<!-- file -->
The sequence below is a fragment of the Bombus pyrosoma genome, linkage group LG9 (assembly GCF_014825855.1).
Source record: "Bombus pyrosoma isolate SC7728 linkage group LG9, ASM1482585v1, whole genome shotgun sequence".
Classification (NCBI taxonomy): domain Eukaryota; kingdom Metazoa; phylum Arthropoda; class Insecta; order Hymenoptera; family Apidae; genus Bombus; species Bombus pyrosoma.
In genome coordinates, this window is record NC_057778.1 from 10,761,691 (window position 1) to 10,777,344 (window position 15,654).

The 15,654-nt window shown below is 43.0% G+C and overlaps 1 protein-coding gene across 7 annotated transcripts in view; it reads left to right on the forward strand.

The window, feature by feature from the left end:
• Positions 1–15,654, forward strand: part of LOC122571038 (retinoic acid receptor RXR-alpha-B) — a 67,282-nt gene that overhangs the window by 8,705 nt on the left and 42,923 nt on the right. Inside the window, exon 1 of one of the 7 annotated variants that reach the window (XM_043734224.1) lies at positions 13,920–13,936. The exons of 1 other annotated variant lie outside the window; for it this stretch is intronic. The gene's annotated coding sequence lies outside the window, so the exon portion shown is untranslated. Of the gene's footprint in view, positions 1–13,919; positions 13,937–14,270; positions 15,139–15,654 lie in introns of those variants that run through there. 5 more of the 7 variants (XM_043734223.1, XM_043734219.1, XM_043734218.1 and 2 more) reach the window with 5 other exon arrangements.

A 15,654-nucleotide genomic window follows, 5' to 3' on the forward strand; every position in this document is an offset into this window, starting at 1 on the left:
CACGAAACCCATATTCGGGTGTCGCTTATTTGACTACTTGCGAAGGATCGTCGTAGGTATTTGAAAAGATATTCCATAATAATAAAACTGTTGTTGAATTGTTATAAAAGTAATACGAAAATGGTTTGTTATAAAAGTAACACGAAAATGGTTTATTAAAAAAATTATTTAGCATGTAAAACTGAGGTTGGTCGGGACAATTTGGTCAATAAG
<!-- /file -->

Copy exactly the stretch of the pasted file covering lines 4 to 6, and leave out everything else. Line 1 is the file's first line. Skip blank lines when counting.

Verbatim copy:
In genome coordinates, this window is record NC_057778.1 from 10,761,691 (window position 1) to 10,777,344 (window position 15,654).

The 15,654-nt window shown below is 43.0% G+C and overlaps 1 protein-coding gene across 7 annotated transcripts in view; it reads left to right on the forward strand.

The window, feature by feature from the left end: